Sometimes playing in this heat, if you've been in Europe for a long time, it's freezing cold, coming to this heat, guys can get exhausted pretty quickly, muscles get tired faster.  When your muscles get tired, it puts pressure on other parts of your body.

If there have been a lot of injuries, it can be a lot of things.

 

Q.  In your coaching sessions with Ivan, even at a subconscious level, is there a stage where you think it will help your training if you're trying to impress a past great player?
ANDY MURRAY:  Yeah, that's definitely there at the beginning of the relationship.  It's kind of like, yeah, I guess any relationship that you have.  If it's with a woman, you know, I would try to impress my girlfriend a lot more the first few months I was with her than I do now, I guess (smiling).  I guess that's natural.

But, yeah, it's the same with Ivan.  The first few months when I was working with him, yeah, you're kind of nervous going into practice sessions and stuff.  That's a good thing.  It shows that you care and want to impress him.

But then over time, you get used to having him around.  It's not quite the same.  But that happens in a lot of different relationships.

 

Q.  So is Kim not getting flowers any more, is that what you're saying?
ANDY MURRAY:  She didn't get many flowers at the start either.  But, yeah, not so much (smiling).

 

Q.  Has there been much banter amongst the players with the different coaches?
ANDY MURRAY:  I haven't really spoken to many of the players about it, to be honest.  I know, like, a lot of players back in the day didn't get on that well with each other and stuff.  It's a bit different now in the locker room.  There might be a few interesting dynamics going on there with the ex‑players.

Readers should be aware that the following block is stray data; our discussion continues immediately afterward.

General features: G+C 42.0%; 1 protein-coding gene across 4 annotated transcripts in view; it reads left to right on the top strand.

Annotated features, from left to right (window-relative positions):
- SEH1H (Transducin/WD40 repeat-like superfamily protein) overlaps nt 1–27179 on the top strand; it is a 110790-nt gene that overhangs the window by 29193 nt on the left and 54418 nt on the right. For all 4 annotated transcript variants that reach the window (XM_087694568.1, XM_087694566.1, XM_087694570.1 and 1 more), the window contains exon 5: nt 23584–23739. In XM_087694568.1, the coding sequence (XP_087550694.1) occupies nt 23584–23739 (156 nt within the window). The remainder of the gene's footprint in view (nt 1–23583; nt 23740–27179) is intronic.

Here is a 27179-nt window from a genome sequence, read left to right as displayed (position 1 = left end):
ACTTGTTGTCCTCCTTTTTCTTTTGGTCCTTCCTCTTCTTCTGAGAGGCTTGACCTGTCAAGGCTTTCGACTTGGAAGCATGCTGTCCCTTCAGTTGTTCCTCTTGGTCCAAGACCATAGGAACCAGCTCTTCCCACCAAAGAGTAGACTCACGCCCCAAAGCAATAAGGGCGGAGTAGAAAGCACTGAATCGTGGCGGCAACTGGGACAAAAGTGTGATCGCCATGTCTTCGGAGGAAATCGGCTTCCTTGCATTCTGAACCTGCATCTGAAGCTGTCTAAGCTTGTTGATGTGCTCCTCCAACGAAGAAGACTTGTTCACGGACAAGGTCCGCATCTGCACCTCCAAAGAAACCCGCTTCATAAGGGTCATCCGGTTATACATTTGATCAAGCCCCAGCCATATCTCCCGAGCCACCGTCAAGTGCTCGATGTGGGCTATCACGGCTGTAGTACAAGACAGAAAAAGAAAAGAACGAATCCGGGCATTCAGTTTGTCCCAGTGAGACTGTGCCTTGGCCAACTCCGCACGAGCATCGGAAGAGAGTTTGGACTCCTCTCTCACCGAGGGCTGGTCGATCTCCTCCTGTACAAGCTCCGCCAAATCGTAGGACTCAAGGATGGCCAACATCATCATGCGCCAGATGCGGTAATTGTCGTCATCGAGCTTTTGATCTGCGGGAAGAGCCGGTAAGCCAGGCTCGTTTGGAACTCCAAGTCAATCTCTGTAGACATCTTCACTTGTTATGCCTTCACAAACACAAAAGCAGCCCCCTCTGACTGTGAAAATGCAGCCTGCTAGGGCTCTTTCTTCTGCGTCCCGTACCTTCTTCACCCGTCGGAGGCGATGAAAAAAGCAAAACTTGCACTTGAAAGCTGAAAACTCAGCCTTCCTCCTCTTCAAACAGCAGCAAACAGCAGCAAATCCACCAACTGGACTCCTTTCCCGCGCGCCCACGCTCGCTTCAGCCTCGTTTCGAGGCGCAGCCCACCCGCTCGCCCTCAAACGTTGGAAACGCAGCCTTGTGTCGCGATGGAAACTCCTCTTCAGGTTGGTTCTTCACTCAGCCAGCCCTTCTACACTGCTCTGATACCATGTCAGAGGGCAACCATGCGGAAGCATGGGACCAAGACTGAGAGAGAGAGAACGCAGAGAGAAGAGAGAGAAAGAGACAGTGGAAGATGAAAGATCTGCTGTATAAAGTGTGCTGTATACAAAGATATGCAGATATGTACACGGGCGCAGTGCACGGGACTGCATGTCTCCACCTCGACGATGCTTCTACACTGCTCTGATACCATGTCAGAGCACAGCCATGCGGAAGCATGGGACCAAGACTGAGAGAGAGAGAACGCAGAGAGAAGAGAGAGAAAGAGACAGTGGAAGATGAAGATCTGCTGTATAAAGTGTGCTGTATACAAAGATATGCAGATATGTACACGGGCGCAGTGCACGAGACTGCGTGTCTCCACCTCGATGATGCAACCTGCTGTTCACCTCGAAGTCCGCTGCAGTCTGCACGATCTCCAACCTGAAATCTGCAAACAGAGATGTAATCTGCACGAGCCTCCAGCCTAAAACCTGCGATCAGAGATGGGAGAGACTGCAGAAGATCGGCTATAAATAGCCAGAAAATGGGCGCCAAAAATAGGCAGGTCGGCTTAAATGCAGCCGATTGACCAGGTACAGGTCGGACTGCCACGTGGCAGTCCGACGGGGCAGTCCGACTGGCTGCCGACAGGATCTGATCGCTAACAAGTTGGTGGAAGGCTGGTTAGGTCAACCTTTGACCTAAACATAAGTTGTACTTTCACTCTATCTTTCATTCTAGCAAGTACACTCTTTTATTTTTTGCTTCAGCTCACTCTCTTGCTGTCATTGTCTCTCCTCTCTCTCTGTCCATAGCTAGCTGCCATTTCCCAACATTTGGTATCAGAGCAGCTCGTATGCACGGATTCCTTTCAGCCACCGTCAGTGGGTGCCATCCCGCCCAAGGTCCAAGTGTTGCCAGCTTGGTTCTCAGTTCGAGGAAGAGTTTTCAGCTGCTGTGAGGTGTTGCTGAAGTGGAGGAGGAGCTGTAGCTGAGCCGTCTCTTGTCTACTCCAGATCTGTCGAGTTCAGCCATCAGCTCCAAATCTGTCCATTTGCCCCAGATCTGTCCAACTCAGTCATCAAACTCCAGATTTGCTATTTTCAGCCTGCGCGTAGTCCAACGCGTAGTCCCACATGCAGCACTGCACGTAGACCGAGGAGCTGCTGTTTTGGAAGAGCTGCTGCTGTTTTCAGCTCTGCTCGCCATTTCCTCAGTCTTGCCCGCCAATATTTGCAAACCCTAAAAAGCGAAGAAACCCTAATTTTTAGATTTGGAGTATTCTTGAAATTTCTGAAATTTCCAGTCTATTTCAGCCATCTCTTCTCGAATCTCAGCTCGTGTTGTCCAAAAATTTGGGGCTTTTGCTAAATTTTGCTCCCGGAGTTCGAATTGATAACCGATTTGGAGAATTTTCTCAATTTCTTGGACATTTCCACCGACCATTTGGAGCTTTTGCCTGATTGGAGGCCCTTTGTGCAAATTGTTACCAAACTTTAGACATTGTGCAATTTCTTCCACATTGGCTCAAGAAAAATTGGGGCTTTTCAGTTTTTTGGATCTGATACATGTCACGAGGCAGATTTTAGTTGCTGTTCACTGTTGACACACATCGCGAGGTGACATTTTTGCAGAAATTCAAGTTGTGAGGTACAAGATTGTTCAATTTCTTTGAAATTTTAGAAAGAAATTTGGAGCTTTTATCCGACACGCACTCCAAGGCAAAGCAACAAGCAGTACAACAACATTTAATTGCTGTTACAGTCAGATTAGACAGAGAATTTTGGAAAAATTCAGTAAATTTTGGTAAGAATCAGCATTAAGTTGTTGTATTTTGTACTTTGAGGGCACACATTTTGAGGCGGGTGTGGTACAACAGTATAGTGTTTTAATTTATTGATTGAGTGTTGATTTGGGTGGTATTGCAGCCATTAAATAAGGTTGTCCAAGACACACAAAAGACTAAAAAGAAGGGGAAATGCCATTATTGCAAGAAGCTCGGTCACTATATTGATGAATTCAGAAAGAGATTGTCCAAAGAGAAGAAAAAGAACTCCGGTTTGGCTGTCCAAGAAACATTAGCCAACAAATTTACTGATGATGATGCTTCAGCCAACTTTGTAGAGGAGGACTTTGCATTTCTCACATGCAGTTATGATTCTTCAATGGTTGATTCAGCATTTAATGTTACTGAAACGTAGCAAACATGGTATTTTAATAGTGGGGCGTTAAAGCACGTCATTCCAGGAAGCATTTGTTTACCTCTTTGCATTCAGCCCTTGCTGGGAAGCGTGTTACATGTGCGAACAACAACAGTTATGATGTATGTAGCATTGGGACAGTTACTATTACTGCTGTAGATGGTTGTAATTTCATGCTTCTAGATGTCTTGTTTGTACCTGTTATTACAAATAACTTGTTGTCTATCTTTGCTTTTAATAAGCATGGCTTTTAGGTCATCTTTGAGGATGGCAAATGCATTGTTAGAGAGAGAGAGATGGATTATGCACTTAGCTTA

I just think it's cool having them around.  It's nice walking into the locker room and seeing Becker there, obviously Ivan is there, Chang, Ivanisevic, all these guys.  Guys like Grosjean, I loved watching him play when I was growing up.

It's good.  It's good to have all of them around.

 

Q.  Do you ever talk to Ivan about matches he's had, like the match he had in the French against Chang?
ANDY MURRAY:  I've spoken to him about a lot of different matches.  Not necessarily about individual matches, but matchups with certain players.  He would go into certain matches he played them, but more so why he liked and disliked playing certain players.

 

Q.  You could be Hisense or Laver.  Would it make a difference to you?  You could play with having the roof closed on either court.
ANDY MURRAY:  Do they close the roof and then stop the play outside?

 

Q.  Yes.
ANDY MURRAY:  Well, yeah.  I'd much rather not play in 40‑degree heat.  I don't think there's many players that would want to play in it, to be honest.  If I had the option, I'd be in an air conditioned tennis court.  Much nicer.